“Many people have put their lives on hold,” adds Sam Holliday, Profusion’s divisional director for specialist recruitment, who fears that the itch to return home is “so bad that many are willing to risk their professions”.
“Many people have put their lives on hold.”
Australia’s uniquely restrictive border lockdowns and curtailing of people movements throughout the course of the Covid crisis – which have “kept people here and made it so hard to go overseas and return back,” Mears notes – have convinced many who may have otherwise remained working in the country to leave and potentially never return.
Uncertainty around the timing of border re-openings, both state and international, have only exacerbated feelings of homesickness.
Mears urges both government and industry to offer greater incentives and targeted migration programs to lure, and indeed keep, skilled individuals across a number of high-demand job families, including ICT, risk, accounting and finance – all of which are experiencing chronic shortages.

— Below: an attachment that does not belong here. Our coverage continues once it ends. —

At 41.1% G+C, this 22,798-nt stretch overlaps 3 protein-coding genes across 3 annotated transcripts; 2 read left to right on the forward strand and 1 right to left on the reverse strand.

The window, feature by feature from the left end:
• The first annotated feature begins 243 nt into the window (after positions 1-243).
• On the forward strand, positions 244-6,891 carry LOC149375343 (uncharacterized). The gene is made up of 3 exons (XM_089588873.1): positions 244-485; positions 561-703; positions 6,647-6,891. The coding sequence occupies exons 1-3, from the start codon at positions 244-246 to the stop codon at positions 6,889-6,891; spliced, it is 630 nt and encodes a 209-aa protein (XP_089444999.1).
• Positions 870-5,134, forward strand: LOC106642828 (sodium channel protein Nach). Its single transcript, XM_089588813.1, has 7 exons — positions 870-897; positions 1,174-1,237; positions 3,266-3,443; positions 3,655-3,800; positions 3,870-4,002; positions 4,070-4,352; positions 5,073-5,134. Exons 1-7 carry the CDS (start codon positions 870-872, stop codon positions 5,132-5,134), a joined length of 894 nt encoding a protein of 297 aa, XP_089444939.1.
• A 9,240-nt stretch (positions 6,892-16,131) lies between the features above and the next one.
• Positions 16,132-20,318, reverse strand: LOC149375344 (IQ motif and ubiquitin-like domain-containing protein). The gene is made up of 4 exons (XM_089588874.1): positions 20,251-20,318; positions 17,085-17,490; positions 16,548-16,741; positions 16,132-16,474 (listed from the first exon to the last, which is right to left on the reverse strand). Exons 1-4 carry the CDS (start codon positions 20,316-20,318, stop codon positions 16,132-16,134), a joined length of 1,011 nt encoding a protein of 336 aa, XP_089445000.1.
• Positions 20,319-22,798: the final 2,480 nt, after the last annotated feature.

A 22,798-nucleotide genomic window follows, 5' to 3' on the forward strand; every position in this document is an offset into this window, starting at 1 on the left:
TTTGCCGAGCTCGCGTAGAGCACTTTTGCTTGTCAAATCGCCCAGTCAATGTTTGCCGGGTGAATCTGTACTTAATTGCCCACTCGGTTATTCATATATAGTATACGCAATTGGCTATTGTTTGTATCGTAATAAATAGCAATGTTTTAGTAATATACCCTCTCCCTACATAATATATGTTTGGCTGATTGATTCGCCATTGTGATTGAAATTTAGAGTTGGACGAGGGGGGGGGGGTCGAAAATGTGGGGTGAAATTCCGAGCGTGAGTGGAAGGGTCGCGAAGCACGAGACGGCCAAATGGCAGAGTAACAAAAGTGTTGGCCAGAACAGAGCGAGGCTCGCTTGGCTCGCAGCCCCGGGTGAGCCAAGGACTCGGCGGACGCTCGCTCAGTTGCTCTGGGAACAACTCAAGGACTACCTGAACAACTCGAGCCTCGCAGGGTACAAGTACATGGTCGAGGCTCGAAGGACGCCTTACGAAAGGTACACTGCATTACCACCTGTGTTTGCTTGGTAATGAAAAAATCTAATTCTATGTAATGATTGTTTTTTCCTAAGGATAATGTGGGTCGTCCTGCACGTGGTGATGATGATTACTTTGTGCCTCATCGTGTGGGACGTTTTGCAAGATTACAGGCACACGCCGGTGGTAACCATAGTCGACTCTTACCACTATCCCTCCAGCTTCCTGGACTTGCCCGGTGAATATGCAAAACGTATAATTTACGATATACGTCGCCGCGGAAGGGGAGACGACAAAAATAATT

“We need talent back in the country, and I would hope that the government is moving to proactively put programs in place to encourage people to come to Australia.”
She says government and industry cannot “rely on pre-pandemic immigration strategies” to stem the outward flow. Even conditions for Temporary Skill Shortage (TSS) visas (previously known as 457s) that were tightened considerably before the pandemic have remained unchanged, Mears notes.
Revising the “severely outdated” Australian and New Zealand Standard Classification of Occupations (ANZSCO) list, a concern flagged during a recent Parliamentary Committee inquiry, will also be critical to addressing the talent shortfall in the tech space, experts argue.